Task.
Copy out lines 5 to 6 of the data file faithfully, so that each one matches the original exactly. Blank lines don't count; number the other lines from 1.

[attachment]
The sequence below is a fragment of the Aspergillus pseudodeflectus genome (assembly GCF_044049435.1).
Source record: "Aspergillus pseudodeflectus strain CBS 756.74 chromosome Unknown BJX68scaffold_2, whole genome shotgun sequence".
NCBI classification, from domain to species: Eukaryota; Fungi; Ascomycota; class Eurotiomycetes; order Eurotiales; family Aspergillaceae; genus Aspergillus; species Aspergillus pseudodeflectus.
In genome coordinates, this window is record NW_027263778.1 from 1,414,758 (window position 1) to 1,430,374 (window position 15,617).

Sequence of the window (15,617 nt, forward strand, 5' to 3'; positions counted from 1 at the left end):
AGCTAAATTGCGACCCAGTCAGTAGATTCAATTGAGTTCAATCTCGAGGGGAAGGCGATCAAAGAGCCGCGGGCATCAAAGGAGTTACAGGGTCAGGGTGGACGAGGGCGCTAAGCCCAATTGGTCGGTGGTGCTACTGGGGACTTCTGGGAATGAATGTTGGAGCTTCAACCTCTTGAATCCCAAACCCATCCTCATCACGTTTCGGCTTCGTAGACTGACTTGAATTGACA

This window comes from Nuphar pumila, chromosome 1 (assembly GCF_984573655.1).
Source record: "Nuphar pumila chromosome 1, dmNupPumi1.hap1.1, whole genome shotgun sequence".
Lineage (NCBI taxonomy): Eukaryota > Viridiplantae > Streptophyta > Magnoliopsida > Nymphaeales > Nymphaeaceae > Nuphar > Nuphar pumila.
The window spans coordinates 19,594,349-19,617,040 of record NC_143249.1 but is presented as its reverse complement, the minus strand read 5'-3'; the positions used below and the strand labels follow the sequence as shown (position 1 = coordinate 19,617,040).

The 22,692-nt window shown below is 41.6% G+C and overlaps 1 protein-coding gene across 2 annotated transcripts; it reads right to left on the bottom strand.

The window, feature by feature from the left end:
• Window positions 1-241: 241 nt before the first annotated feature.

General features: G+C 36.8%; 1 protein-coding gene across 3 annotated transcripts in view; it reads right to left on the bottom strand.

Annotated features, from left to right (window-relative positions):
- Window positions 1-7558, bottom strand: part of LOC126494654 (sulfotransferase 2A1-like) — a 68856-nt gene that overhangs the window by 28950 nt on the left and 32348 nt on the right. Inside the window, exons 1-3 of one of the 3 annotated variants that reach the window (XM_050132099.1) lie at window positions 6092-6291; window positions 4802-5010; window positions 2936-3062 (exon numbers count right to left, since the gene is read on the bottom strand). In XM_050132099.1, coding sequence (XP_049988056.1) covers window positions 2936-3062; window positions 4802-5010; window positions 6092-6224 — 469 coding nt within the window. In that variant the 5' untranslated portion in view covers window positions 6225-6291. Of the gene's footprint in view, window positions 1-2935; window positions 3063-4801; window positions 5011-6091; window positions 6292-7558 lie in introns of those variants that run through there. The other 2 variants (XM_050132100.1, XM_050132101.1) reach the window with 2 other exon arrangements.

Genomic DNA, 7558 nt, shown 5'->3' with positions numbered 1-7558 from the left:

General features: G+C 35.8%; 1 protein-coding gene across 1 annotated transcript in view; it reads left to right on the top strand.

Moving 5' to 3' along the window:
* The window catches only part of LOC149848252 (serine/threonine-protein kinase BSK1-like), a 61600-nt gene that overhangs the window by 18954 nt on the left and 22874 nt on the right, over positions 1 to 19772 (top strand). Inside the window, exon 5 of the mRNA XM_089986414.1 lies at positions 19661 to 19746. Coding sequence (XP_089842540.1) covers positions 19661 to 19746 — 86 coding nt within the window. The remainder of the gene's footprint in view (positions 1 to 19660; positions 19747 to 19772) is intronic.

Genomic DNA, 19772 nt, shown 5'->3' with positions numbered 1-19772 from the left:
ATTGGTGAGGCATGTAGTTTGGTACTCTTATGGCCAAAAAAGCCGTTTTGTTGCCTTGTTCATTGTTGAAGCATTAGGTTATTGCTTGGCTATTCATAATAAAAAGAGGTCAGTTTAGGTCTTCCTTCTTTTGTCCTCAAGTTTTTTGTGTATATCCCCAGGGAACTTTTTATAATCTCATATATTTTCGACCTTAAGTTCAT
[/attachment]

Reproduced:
Sequence of the window (15,617 nt, forward strand, 5' to 3'; positions counted from 1 at the left end):
AGCTAAATTGCGACCCAGTCAGTAGATTCAATTGAGTTCAATCTCGAGGGGAAGGCGATCAAAGAGCCGCGGGCATCAAAGGAGTTACAGGGTCAGGGTGGACGAGGGCGCTAAGCCCAATTGGTCGGTGGTGCTACTGGGGACTTCTGGGAATGAATGTTGGAGCTTCAACCTCTTGAATCCCAAACCCATCCTCATCACGTTTCGGCTTCGTAGACTGACTTGAATTGACA